Had you searched for "Israel, nuclear weapons" at Google News in the wake of President Obama's recent trip to the Middle East, you would have gotten a series of headlines like this: "Obama: Iran more than a year away from developing nuclear weapon" (CNN), "Obama vows to thwart Tehran's nuclear drive rdquo; (the Times of Israel), Obama: No nuclear weapons for Iran (the San Angelo Times), "US, Israel increasingly concerned about construction of Iran's plutonium-producing reactor" (Associated Press), "Obama says "there is still time' to find diplomatic solution to Iran nuke dispute; Netanyahu hints at impatience" (NBC), "Iran's leader threatens to level cities if Israel attacks, criticizes US nuclear talks" (Fox).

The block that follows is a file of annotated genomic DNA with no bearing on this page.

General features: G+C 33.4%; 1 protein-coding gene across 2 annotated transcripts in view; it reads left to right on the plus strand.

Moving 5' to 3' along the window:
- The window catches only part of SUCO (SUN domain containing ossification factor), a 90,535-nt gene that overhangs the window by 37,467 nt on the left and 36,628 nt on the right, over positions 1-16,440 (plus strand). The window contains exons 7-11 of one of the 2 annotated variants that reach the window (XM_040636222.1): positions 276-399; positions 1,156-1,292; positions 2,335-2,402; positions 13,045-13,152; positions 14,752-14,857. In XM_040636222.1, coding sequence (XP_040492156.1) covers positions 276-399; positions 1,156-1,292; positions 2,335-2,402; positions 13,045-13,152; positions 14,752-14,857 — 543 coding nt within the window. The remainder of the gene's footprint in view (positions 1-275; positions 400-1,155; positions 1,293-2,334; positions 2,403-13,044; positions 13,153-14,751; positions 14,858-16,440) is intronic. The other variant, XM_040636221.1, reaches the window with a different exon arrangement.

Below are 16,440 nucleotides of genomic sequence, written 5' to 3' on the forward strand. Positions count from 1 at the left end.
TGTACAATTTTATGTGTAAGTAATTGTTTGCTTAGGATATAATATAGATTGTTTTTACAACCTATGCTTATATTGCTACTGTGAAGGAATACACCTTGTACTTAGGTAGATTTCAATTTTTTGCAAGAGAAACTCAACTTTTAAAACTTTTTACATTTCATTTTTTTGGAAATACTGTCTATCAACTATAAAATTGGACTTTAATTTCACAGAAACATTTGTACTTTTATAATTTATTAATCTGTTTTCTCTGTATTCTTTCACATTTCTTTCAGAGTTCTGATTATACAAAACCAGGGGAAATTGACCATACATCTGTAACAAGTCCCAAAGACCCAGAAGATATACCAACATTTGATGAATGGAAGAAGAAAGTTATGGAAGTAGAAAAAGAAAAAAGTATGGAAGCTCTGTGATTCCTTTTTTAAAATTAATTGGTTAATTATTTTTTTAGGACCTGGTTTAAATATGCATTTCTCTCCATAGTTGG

By now, we're so used to such a world of headlines -- about Iran's threatening nuclear weapons and its urge to "wipe out" Israel -- that we simply don't see how strange it is. At the moment, despite one aircraft carrier task force sidelined in Norfolk, Virginia (theoretically because of sequester budget cuts), the U.S. continues to maintain a massive military presence around Iran. That modest-sized regional power, run by theocrats, has been hobbled by ever-tightening sanctions, its skies filled with U.S. spy drones, its offshore waters with U.S. warships. Its nuclear scientists have been assassinated, assumedly by agents connected to Israel, and its nuclear program attacked by Washington and Tel Aviv in the first cyberwar in history. As early as 2007, the U.S. Congress was already ponying up hundreds of millions of dollars for a covert program of destabilization that evidently involved cross-border activities, assumedly using U.S. special operations forces -- and that's only what's known about the pressure being exerted on Iran. With this, and the near-apocalyptic language of nuclear fear that surrounds it, has gone a powerful, if not always acknowledged, urge for what earlier in the new century was called "regime change." (Who can forget the neocon quip of the pre-Iraq-invasion moment: "Everyone wants to go to Baghdad, real men want to go to Tehran"?)